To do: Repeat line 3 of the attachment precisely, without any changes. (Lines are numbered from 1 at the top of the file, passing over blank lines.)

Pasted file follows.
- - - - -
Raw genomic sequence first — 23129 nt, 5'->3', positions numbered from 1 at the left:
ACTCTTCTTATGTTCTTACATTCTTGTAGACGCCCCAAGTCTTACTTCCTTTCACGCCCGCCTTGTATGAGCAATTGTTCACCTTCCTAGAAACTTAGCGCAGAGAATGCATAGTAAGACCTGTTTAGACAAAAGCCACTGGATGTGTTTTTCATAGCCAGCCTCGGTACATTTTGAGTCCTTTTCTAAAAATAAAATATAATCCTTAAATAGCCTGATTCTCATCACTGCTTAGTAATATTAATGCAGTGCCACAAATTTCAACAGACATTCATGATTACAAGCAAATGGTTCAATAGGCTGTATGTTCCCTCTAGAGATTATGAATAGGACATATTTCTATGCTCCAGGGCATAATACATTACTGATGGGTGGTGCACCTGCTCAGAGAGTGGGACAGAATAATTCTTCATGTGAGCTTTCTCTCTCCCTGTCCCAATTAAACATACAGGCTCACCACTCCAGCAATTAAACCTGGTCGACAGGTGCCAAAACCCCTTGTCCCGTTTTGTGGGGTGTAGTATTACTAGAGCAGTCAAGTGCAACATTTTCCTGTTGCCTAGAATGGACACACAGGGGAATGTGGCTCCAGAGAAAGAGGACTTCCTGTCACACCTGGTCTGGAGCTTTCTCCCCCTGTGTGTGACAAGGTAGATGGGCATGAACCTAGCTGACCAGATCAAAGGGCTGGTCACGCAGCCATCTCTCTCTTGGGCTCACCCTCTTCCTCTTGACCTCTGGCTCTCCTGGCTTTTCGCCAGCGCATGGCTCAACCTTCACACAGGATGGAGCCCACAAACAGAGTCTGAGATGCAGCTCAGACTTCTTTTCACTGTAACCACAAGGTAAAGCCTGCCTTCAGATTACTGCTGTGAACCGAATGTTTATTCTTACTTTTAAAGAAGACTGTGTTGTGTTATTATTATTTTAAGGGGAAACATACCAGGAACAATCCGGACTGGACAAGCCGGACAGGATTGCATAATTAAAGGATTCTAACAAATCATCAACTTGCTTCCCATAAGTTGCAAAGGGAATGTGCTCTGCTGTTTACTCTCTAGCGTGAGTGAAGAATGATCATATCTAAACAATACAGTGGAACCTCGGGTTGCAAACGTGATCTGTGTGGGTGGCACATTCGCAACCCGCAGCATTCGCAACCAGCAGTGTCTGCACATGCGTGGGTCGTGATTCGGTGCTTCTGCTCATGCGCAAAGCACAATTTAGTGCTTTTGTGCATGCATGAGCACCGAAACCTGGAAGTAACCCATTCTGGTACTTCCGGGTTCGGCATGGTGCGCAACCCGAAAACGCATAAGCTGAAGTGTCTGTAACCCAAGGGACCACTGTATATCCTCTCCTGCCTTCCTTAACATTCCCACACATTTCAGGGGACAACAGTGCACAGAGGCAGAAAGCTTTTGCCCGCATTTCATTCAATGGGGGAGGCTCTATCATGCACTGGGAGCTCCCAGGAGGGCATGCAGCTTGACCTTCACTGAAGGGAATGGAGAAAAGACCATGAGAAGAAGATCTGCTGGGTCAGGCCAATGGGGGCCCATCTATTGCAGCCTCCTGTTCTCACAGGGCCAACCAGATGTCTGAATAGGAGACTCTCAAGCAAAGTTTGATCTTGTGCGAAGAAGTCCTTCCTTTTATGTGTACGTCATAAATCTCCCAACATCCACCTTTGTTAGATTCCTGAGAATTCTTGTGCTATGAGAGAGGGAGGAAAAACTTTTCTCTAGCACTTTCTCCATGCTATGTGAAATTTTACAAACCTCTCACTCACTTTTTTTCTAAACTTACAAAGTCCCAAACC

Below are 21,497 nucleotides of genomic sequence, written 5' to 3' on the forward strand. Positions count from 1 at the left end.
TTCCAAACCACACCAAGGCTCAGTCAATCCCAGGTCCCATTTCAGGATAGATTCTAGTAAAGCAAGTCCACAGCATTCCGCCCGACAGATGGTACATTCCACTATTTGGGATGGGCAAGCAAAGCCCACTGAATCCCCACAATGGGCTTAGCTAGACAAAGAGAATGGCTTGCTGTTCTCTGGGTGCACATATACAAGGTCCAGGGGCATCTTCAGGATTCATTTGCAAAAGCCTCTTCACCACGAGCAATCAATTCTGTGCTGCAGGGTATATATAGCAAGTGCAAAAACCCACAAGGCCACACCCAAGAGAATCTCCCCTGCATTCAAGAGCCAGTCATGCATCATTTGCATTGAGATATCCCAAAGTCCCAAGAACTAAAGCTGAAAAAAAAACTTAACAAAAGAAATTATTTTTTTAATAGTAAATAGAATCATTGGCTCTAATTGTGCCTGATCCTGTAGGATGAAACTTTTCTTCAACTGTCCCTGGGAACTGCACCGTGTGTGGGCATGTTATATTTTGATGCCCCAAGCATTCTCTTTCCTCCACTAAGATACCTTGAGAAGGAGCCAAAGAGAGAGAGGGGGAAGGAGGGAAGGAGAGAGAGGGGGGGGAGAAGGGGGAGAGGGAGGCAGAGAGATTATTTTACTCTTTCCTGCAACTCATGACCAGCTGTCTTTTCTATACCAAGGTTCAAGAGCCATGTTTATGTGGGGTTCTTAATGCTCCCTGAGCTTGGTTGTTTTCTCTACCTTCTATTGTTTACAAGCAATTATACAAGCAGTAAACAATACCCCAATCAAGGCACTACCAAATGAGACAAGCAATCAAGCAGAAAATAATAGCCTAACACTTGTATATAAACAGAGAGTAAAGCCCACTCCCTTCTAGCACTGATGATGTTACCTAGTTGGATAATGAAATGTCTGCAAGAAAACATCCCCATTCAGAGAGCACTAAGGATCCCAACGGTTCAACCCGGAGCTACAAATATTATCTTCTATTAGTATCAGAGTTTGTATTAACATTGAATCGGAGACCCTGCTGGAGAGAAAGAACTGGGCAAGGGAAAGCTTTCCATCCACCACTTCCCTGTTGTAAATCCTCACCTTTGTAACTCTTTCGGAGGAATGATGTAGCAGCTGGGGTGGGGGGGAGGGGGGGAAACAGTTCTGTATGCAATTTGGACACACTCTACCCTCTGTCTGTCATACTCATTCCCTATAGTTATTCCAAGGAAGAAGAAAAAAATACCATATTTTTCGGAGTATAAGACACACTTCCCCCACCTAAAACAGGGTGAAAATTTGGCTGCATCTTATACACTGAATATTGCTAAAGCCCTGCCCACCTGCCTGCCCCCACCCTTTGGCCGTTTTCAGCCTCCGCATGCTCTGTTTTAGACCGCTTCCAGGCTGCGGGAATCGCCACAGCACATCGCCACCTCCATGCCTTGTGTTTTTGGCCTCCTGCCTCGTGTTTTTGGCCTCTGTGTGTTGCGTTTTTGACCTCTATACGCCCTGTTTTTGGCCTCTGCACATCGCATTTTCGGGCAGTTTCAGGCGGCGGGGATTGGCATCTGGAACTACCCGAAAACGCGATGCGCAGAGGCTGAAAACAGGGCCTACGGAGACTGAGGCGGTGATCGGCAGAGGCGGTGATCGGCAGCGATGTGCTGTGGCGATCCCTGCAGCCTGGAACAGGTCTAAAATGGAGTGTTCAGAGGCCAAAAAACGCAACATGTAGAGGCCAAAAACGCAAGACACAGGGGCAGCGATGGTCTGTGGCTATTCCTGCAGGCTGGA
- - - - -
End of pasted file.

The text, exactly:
Below are 21,497 nucleotides of genomic sequence, written 5' to 3' on the forward strand. Positions count from 1 at the left end.